Canada has recently been at the forefront of a global interest in liberalizing policies around Medical Assistance in Dying (MAID), or the legalization of euthanasia. What has made Canada’s approach unique, even compared to familiar northern European champions of the practice, such as Belgium and the Netherlands, is its availability to people not suffering from a terminal disease. 10,000 Canadians pursued this option in 2021, a figure representing around 3% of all Canadian deaths that year. In March of 2023, an expansion will take effect, allowing MAID for mental health conditions, and a proposal is under consideration to allow extension of the policy to “mature” minors.
Unsurprisingly, Canada’s system has been wildly controversial. On the one hand, it has elicited support from a variety of intellectual perspectives. Perhaps most comprehensively articulated from a philosophical perspective has been Richard Hanania’s essay “Canadian Euthanasia as Moral Progress” published on Substack on January 3rd of this year. Deeply and persuasively argued, however, Hanania’s thinking does operate from limited grounds: pragmatic, libertarian, and moral. Hanania first insists that the heat of the debate may be misplaced, given the relative rarity with which Canadians take advantage of the policy’s fringes—that is, its elaborations over and above the Belgian and Dutch models. He then turns to a defense of Canada’s liberalized MAID policies on grounds of its pushing back against the abridgment of individual freedom and embodied autonomy. Finally, he argues, the election of MAID might actually represent a noble and virtuous choice in the case of individuals choosing to unburden caregivers of responsibility and labor on their behalf.
Much digital ink has been spilled refuting Hanania (and those in his philosophical wake) on the pragmatic, libertarian, and finally moral points. To my mind, though, the more interesting critique of Hanania’s argument, and of MAID generally, is much more foundational. Consider the New York Times’ Ross Douthat, who I think correctly wrote on January 13th, that “you can see in Hanania’s own logic the potential for a much larger category of lives-not-worth-living: The degraded life, the depressed life, the painful life, the financially burdensome life.” In a column from December 3rd of 2022, Douthat expands on this position, noting that defenses like Hanania’s of MAID entail “[t]he idea that human rights encompass a right to self-destruction, the conceit that people in a state of terrible suffering and vulnerability are really ‘free’ to make a choice that ends all choices, the idea that a healing profession should include death in its battery of treatments — these are inherently destructive ideas. Left unchecked, they will forge a cruel brave new world, a dehumanizing final chapter for the liberal story.”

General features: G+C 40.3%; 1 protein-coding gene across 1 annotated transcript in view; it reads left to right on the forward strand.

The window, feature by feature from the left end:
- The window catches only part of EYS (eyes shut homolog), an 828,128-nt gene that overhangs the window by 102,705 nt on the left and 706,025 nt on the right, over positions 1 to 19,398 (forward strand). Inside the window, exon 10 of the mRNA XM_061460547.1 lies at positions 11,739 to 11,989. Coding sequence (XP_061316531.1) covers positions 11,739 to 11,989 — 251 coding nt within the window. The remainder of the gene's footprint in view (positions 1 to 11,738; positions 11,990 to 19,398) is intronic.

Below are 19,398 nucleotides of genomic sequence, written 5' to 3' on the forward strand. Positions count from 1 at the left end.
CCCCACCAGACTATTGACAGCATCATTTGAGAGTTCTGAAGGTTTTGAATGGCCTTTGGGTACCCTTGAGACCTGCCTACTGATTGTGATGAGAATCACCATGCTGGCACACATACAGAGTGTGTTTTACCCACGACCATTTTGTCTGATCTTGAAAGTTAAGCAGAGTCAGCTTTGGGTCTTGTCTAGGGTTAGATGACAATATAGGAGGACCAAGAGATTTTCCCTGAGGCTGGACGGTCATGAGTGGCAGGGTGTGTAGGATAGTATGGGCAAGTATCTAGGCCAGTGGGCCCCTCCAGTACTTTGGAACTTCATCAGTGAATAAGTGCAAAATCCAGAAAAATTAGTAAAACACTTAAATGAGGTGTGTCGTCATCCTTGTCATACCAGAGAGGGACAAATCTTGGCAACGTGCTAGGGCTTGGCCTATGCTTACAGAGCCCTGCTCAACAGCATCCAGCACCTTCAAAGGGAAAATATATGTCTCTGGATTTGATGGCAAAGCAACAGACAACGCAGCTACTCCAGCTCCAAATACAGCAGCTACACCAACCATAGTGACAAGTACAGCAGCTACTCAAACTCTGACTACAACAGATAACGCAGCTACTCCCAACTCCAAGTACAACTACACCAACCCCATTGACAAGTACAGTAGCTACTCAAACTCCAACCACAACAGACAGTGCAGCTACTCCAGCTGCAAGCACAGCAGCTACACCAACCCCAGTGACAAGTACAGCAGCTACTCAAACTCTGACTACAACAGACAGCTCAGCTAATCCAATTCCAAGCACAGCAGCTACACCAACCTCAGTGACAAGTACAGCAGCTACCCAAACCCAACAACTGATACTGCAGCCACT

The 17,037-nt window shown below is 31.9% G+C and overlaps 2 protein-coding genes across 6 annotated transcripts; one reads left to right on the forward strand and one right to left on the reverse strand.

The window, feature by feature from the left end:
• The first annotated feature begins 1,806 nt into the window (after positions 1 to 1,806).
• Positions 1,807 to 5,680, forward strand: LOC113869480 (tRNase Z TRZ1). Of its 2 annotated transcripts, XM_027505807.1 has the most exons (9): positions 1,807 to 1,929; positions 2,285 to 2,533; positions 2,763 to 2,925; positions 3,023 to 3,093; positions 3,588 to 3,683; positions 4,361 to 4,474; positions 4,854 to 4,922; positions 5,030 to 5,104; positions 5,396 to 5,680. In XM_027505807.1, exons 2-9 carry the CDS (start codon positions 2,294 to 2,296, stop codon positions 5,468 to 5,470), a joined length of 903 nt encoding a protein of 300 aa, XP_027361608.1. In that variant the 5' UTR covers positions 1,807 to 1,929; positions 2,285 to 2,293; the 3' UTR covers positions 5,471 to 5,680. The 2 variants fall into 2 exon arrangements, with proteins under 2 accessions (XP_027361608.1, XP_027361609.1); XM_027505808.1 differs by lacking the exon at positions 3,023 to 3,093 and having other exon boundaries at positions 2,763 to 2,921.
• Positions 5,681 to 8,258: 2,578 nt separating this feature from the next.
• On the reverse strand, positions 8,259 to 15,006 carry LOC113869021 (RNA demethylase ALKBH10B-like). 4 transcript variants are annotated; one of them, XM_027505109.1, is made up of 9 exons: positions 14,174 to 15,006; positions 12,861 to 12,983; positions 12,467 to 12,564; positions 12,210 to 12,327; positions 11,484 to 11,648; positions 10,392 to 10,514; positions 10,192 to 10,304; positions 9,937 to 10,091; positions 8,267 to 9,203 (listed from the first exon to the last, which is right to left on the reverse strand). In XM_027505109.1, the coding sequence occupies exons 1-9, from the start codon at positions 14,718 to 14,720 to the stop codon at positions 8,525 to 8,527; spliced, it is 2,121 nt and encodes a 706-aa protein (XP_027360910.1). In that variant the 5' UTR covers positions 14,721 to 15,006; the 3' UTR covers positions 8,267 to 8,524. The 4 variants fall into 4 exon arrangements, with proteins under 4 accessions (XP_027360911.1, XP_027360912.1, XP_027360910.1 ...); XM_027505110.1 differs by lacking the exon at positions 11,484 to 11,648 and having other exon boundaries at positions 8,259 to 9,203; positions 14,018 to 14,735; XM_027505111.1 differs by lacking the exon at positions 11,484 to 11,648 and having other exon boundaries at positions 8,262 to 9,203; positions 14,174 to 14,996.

I share with Douthat a sense that addressing the issue through the parochial philosophical heuristics of pragmatism, libertarianism, or moralism—or even all three combined—essentially skirts around the issue. Where I differ from him, and quite profoundly at that, is in my openness to the idea that the right to self-destruction is, if, well, destructive, it is not, for that destructiveness, inherently rebarbative: my openness, in other words, to the idea that someone may correctly adjudge their life not worth living.
For me, such intellectual openness has almost become metonymic of or tautological with the health humanities in distinction from what may be residually known as the medical humanities. In my work and teaching, the health humanities departs from the medical humanities precisely in its skeptical relationship to health itself—not merely the asymmetrical distribution of health, of life chances, of vital flourishing, but the cultural valorization of the thing itself.
Oriented thus, I see in MAID and policies like it a novel openness to something other than the reflexive promotion and maximalization of life, a fairly powerful rejoinder to the biopolitical injunction to make live and let die. It is from this perspective, then, that I see defenses of MAID like Hanania’s as almost missing the point in their busy and diligent logic. I cannot help seeing his well wrought essay as an attempt to make assisted death productive, useful, even utile. What it might really represent—and this is why I think Douthat is right to appreciate its grandiose stakes—is an opting out of the accrual of value, a boredom with virtue and capacity and the rest of it. It is very much, then, “dehumanizing,” but all the more powerful, perhaps, in its rare disposal of the human and the latter’s compulsory dressage of dignity and usefulness.
As health humanists, we might do well to introduce this policy into our courses as a signal object lesson in our necessarily provisional field and improvisational methodology. But in doing so, I hope as educators we will have the stomach to discuss it in the full, awesome, and horrible scope of what it represents, in that way denying the impulse to launder it into the rationalizing language of liberal choice and the maximalization of subjectivity. It is, luckily, worse than that.
Bidwell, Kevin. “Orange and White Prescription Bottle on Table.” Photograph. Pexels. 21 January 2020.
Douthat, Ross. “What Euthanasia Has Done to Canada.” New York Times. 3 December 2022.
Douthat, Ross. “Will Euthanasia Be Secular or Sacred?” New York Times. 13 January 2023.
Hanania, Richard. “Canadian Euthanasia as Moral Progress.” Substack. 3 January 2023.